By Lawrence White and Pamela Barbaglia
LONDON (Reuters) - Payments processor Network International had its books covered rapidly on Monday after announcing a flotation that values the company at up to $3 billion (2.29 billion pounds) in its forthcoming London listing, one source close to the deal said.
Dubai-based Network International is the largest payments processor in the Middle East and Africa and is jointly owned by Dubai's largest bank Emirates NBD and private equity firms Warburg Pincus and General Atlantic.
The investors are selling at least 25 percent of the business in an initial public offering (IPO) that values the whole of the firm at between 1.9 billion pounds and 2.3 billion pounds.
The stock is expected to begin trading on the London Stock Exchange on April 11 in what will be the first international IPO in London this year.
Global payments giant Mastercard said last week it would invest $300 million to become a cornerstone investor in the planned float and would team up with Network International to work on shared projects in the Middle East and Africa.
The books for the upcoming IPO were immediately covered within the price range on the full deal size, one of the bookrunners said, showing strong investors' demand for share deals after a drought in European IPOs this year.
Proceeds from European listings dipped to $292 million in the first three months of 2019, compared to $13.9 billion made in the same period a year ago, Refinitiv data shows.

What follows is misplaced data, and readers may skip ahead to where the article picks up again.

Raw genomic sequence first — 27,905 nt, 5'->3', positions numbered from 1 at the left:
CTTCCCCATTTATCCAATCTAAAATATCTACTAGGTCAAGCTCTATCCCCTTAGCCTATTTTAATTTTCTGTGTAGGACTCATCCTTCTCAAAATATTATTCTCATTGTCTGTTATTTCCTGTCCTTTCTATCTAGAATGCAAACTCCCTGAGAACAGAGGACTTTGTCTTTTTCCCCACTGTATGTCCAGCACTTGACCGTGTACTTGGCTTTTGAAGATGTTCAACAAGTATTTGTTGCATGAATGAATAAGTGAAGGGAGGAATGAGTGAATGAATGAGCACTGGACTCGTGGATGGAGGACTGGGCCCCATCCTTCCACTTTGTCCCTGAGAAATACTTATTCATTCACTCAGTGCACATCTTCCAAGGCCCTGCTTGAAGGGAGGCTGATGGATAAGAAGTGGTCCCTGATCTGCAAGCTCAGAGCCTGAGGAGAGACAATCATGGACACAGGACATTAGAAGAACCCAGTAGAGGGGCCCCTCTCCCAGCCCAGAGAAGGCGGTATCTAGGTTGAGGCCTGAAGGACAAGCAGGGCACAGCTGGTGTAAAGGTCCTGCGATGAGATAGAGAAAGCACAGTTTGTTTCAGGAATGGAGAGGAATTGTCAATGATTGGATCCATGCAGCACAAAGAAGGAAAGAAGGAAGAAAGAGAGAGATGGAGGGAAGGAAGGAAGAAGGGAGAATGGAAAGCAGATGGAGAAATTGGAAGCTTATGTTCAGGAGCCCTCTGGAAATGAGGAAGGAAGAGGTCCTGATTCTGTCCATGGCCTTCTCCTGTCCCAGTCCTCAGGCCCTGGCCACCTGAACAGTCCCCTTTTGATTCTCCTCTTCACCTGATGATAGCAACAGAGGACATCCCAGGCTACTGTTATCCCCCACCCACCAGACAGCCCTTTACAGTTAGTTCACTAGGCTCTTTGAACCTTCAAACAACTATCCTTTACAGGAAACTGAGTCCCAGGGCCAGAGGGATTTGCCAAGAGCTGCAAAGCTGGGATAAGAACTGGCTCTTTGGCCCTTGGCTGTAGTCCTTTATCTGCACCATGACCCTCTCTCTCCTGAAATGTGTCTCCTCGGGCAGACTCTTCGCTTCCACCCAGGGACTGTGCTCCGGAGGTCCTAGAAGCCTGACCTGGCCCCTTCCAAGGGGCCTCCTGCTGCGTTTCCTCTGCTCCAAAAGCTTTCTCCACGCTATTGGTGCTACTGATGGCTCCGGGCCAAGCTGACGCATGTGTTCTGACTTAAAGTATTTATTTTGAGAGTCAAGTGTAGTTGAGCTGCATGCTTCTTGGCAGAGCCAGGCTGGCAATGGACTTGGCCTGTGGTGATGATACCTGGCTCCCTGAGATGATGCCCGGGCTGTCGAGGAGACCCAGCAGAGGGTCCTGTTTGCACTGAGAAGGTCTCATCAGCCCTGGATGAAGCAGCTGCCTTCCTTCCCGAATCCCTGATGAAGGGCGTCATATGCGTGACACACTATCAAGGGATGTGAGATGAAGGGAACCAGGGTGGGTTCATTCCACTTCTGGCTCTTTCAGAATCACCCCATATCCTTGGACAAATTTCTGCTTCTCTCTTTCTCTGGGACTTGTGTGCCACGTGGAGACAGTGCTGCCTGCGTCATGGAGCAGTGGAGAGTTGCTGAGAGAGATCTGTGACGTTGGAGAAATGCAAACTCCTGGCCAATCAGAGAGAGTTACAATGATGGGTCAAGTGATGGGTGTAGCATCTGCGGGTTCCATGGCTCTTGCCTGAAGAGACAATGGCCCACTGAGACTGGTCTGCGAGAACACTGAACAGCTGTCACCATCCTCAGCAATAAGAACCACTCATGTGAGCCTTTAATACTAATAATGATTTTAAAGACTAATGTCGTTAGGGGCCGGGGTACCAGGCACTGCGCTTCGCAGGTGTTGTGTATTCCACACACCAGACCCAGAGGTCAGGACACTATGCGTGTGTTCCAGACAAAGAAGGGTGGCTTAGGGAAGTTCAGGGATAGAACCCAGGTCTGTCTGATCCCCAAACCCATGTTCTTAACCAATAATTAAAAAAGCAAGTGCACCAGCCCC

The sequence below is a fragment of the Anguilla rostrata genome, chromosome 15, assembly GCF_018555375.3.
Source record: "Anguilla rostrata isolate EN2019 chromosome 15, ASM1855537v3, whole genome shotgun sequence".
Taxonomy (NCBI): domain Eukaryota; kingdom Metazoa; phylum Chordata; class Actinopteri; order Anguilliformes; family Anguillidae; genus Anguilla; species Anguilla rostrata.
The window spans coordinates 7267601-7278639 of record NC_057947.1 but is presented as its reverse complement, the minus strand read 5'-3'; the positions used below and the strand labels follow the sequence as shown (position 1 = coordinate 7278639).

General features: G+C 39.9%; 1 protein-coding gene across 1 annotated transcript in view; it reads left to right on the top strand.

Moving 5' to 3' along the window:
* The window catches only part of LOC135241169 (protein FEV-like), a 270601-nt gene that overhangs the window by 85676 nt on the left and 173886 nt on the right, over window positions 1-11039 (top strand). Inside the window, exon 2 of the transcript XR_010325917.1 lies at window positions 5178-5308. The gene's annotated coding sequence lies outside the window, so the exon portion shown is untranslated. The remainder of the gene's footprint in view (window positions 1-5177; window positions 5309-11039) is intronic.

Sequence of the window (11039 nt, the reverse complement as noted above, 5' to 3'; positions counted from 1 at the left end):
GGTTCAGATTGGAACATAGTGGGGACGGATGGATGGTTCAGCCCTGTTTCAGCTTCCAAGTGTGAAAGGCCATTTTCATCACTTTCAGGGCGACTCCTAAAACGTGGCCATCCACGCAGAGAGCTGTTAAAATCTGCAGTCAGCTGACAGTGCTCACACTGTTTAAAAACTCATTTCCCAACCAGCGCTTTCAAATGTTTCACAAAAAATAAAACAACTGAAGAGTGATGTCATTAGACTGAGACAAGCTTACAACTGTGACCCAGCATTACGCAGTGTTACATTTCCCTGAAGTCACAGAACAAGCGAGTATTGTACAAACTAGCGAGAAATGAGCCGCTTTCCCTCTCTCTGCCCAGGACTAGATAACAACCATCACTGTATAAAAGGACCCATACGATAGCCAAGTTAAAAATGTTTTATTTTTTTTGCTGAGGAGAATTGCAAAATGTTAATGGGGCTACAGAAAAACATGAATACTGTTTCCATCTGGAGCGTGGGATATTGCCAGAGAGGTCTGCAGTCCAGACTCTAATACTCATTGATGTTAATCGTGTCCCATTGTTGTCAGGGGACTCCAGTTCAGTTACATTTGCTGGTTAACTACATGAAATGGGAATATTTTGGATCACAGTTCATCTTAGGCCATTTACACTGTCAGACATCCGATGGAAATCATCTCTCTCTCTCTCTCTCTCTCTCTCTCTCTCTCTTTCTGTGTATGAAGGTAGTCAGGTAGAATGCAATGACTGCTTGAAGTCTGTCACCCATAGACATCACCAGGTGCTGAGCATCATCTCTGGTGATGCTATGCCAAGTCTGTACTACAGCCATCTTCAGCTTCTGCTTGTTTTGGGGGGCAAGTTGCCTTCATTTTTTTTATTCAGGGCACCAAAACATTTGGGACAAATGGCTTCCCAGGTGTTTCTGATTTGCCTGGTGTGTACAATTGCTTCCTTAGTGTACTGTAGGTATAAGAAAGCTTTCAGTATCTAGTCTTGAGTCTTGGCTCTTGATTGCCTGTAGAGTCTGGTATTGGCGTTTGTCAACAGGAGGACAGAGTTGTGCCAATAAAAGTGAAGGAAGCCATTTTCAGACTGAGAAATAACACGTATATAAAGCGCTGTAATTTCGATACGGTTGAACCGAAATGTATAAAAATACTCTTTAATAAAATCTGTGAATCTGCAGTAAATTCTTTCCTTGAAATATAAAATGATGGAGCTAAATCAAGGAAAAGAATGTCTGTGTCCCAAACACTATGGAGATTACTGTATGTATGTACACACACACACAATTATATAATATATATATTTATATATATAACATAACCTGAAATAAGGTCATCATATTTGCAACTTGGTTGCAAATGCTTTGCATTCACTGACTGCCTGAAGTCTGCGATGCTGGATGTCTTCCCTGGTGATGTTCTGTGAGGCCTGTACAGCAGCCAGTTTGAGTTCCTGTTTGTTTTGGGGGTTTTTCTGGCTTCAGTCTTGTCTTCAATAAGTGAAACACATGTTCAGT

Share sales across Europe slumped to their lowest since the aftermath of the 2008 financial crisis in the first quarter of 2019, as uncertainty over Brexit and the U.S.- China trade dispute have made companies risk-averse.
But payments processing assets remain highly sought-after as consumers worldwide switch to digital from cash, commanding impressive valuations and often achieving high returns for investors.
Italian payments group Nexi is also set to go public on April 16 and has drawn strong investor demand in the first day of "roadshow" meetings with investors last week.
Bookrunners said Nexi's orders exceeded the amount on offer with the deal expected to fetch a top range value of 6.4 billion euros.
Yet political uncertainty around Britain's departure from the European Union and fears of a no-deal exit may still spark market turbulence and undermine attempts by both Network International and Nexi to list this month, bankers say.
(Additional reporting by Arno Schuetze; Editing by David Holmes/Keith Weir)